Kogan.com Ltd (ASX: KGN) has been ordered to pay a $350,000 fine for making false or misleading representations about a sale.
The Federal Court found the company’s subsidiary, Kogan Australia Pty Ltd, misled customers by jacking up the prices of 621 products immediately before a ‘tax time’ sale.
The online retailer then ran a sales promotion offering customers the code ‘TAXTIME’ to use at checkout for a 10% discount.
“Consumers who used the promotional code to purchase these products paid the same as, or more than, they would have paid before or after the promotion,” said Australian Competition and Consumer Commission chair, Rod Sims.
“Consumers were not receiving a genuine 10% discount as promised, and this affected high-value products such as Apple MacBooks, cameras and Samsung Galaxy mobile handsets.”
To rub further salt into the wound of customers who thought they had a bargain, Kogan then put the standard prices back down after the promotion.
Despite the absence of genuine discounts, the retailer used phrases like “48 hours left!” and “Ends midnight tonight!” in emails to customers to create a sense of urgency.
Kogan’s deceptions were “serious”
Justice Jennifer Davies said Kogan’s misbehaviour “must be viewed as serious”.
“Misrepresentations about discounts offered on products not only harm purchasers acquiring such products on the basis that they are getting a genuine discount but also may impact on consumer confidence in discount promotions when legitimately made – that is, when products are being offered for sale with a genuine discount on price.”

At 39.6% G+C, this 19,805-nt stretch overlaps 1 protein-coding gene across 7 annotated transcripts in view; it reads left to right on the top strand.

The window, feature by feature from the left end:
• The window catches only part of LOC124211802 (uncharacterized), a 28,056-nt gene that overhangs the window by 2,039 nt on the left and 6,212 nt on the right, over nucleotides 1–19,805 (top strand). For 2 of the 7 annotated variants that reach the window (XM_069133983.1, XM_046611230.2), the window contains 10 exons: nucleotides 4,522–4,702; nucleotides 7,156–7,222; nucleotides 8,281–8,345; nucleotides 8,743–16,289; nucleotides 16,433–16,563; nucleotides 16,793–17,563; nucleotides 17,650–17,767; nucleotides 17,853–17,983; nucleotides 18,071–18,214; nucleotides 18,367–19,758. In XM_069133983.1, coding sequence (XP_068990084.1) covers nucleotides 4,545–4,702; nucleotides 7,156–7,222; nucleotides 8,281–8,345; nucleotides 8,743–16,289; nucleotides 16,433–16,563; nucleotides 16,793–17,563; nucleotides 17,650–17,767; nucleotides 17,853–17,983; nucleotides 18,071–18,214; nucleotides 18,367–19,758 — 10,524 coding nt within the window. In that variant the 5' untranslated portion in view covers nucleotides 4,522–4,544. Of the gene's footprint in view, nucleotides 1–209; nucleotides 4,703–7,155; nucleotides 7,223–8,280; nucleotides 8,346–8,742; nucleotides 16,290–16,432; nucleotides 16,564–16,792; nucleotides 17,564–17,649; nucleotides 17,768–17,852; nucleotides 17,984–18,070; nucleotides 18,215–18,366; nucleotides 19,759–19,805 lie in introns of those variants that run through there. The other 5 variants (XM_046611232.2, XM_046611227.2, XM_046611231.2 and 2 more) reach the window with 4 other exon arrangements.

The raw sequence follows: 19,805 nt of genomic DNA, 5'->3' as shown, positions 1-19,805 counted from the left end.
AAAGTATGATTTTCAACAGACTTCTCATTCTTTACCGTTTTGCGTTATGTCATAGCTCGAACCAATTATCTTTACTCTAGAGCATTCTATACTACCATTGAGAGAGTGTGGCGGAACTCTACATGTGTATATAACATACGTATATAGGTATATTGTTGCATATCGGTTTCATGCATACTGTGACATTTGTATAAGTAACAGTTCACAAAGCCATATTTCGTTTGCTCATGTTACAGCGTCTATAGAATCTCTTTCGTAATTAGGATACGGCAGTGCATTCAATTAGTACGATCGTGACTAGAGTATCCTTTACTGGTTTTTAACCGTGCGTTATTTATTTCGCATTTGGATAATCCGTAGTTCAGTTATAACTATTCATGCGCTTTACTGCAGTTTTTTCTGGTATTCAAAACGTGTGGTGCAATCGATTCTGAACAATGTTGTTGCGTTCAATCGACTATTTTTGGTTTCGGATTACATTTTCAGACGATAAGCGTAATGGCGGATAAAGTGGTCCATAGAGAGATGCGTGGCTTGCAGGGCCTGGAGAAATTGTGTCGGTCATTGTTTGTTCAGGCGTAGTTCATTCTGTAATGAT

The Kogan share price was up 3.62% at 3:21pm AEDT, to hit $18.01. This was largely due to its acquisition of New Zealand e-tailer, Mighty Ape.
In a statement to the ASX, Kogan dismissed the significance of the court findings.
“The profit derived by the company from the promotion was immaterial,” the company stated.
“Kogan.com has a compliance program in place, which comprises protocols for the internal and external review of promotional statements and associated collateral.”
Kogan’s offences occurred in June 2018, with the ACCC starting legal action May last year. The court found the case in the watchdog’s favour July this year, with the resulting penalty handed down this month.
The court also ordered Kogan to pay ACCC’s costs.
Sims said the penalty was a “strong signal” to all internet retailers.
“They must not entice consumers to purchase products with a promise of discounts that are not genuine.”